Getting the Shot
Before you venture out into the field without a blind, it is wise to take some practice shots from your tree stand, ground blind or elevated blind. This will give you an accurate measure of elevation and angle at which to shoot from each location.
No matter where you shoot, a crossbow arrow’s point of impact will be higher when shot uphill or downhill than when shooting on the flat ground due to gravity pulling the arrow downward once it leaves its flight rail and until impact with your target.
Angled shots also work, such as shooting straight down at a deer from your tree stand. In such cases, your point of impact will not be as high since the arrow’s flight height will be reduced due to its downward angle from where you stand.
Practice shooting from the ground with your crossbow without using a blind by setting up targets at various distances and angles. By doing so, you can determine which elevation and angle will produce the highest point of impact, which in turn helps adjust your bow and arrows for each hunting situation.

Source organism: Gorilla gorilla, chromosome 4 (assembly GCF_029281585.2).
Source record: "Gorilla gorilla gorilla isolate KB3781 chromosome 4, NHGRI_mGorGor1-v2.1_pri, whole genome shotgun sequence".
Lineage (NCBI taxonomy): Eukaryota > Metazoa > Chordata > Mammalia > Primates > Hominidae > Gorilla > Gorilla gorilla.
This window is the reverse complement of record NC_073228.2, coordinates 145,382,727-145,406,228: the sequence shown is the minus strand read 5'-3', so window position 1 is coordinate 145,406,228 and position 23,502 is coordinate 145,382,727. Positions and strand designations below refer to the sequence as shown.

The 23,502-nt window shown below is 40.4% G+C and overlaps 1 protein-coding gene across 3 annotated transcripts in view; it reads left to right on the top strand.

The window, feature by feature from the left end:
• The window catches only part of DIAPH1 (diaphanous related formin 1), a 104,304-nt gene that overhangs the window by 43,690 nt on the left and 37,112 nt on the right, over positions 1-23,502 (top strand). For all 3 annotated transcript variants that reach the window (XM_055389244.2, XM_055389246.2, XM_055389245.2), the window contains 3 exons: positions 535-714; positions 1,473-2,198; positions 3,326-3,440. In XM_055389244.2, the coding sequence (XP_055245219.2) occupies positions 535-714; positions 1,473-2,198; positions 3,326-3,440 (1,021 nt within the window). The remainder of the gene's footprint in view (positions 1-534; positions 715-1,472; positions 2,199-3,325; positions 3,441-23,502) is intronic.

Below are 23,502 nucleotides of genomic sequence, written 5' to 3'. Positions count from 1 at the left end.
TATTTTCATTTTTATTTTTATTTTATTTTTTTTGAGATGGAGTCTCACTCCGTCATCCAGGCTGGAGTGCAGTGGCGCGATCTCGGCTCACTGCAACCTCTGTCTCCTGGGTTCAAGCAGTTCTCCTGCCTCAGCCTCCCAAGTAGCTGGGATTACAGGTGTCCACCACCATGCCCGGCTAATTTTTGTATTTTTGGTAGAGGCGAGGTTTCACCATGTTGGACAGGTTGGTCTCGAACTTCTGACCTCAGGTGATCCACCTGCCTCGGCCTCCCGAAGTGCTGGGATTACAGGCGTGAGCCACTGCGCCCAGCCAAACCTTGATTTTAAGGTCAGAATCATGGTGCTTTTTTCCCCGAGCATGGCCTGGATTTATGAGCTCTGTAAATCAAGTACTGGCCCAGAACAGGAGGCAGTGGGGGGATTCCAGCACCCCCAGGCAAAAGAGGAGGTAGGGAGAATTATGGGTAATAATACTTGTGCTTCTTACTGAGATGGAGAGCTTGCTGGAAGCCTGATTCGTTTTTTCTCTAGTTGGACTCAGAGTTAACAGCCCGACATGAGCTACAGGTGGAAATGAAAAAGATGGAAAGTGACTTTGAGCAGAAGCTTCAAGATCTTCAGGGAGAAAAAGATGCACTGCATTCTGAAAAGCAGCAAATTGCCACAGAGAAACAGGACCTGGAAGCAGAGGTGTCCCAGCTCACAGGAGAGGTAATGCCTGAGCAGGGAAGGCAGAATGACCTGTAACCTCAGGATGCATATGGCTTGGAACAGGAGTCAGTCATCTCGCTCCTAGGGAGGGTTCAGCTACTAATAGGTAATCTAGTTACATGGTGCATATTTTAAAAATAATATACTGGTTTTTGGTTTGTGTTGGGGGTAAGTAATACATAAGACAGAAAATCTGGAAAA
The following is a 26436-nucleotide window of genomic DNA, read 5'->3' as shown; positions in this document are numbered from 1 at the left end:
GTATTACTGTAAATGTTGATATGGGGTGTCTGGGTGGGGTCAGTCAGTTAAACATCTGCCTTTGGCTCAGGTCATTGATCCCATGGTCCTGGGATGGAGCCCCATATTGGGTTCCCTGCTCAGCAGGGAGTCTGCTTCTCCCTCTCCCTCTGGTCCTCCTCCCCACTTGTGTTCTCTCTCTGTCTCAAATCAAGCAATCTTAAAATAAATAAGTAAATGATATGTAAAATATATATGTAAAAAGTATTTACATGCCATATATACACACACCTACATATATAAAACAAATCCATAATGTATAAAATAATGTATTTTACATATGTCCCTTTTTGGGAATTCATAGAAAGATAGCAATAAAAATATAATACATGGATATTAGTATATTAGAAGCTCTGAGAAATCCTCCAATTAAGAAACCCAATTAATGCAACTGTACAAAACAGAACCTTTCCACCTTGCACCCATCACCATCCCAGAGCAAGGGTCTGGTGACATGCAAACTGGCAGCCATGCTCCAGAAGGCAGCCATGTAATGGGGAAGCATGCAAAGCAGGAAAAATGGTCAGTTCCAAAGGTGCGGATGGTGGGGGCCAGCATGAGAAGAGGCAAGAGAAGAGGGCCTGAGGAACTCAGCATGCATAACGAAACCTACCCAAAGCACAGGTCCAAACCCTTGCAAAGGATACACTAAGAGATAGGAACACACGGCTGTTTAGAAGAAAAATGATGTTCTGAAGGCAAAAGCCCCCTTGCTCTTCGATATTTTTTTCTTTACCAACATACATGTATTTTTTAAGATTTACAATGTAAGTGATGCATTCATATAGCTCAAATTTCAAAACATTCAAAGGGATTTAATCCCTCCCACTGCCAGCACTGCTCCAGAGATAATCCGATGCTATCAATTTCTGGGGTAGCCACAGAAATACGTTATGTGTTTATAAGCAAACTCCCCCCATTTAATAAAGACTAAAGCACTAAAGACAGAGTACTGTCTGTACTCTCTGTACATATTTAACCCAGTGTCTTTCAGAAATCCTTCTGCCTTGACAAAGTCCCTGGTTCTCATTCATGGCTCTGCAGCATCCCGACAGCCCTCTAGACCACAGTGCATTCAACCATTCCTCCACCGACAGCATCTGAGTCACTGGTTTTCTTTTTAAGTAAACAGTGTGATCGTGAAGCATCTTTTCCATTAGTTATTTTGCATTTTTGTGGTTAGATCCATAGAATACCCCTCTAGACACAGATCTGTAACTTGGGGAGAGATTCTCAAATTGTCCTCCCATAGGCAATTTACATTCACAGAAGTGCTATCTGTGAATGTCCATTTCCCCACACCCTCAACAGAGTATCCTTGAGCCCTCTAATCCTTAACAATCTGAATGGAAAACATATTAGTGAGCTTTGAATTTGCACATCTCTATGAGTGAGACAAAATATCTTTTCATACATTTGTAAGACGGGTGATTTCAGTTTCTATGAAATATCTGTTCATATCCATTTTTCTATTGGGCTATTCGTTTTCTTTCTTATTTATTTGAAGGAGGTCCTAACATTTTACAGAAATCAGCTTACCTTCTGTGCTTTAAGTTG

It is essential to practice shooting a deer with your crossbow from the same position and bow that you will be hunting with. Doing this helps guarantee that the crossbow will be ready to fire off an accurate bolt when hunting from a tree stand or ground blind in the field.
Before you venture out on a crossbow hunt from a ground blind, it’s wise to take some extra time and ensure the area beneath your blind is free of any debris or limbs which could hinder firing your crossbow. Doing so could prevent accurate re-zeroing of scope or cause the bow to teeter, placing both you and the bow at risk for injury or damage.